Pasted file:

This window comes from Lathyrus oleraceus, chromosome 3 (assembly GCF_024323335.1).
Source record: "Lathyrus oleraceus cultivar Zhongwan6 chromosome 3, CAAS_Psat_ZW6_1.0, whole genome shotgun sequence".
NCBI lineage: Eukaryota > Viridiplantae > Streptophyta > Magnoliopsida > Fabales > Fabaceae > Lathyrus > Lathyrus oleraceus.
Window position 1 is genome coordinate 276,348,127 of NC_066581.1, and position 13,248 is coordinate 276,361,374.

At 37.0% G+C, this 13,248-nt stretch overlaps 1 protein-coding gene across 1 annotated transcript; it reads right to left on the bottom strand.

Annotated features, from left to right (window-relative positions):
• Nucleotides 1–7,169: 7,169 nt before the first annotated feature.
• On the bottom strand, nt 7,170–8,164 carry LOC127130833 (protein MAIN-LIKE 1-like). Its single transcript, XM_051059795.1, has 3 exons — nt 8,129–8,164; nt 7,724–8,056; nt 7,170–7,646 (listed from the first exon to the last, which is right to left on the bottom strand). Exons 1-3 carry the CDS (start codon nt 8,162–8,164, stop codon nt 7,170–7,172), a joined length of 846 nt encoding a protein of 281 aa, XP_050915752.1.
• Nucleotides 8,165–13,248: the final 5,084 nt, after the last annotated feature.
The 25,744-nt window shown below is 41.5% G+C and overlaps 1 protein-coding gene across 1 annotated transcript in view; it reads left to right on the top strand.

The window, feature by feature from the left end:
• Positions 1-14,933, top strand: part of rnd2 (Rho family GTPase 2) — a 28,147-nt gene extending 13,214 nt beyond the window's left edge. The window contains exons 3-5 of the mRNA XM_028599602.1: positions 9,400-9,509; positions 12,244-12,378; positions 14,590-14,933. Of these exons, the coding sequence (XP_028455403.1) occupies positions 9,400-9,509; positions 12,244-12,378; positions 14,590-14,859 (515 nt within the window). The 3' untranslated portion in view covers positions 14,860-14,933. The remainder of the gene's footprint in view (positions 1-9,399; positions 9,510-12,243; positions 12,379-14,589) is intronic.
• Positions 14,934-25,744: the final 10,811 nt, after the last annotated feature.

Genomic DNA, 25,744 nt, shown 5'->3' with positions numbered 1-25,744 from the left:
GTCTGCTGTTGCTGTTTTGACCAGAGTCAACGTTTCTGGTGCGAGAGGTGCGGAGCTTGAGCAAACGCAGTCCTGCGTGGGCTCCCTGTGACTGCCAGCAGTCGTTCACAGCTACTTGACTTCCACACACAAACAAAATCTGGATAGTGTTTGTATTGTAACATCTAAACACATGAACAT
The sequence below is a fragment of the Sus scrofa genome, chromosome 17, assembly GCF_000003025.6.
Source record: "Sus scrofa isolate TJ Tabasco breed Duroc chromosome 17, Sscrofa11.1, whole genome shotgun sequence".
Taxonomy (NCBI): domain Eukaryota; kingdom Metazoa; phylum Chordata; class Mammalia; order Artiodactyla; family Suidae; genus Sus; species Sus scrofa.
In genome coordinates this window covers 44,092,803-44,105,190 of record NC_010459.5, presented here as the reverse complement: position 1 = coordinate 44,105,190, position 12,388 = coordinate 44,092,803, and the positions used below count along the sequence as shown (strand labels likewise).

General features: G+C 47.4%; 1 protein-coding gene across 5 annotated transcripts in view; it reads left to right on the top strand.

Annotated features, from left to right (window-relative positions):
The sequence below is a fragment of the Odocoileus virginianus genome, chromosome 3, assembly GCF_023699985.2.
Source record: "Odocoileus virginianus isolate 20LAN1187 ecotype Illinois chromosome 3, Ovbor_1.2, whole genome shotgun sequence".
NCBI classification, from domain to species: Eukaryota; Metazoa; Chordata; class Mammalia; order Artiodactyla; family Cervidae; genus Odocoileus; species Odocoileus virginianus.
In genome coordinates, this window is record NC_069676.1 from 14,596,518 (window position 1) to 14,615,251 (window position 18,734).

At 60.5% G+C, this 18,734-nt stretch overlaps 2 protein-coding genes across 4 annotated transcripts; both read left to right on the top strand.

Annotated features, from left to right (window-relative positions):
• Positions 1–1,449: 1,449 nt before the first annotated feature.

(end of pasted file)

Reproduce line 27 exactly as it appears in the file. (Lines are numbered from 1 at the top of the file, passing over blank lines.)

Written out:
Annotated features, from left to right (window-relative positions):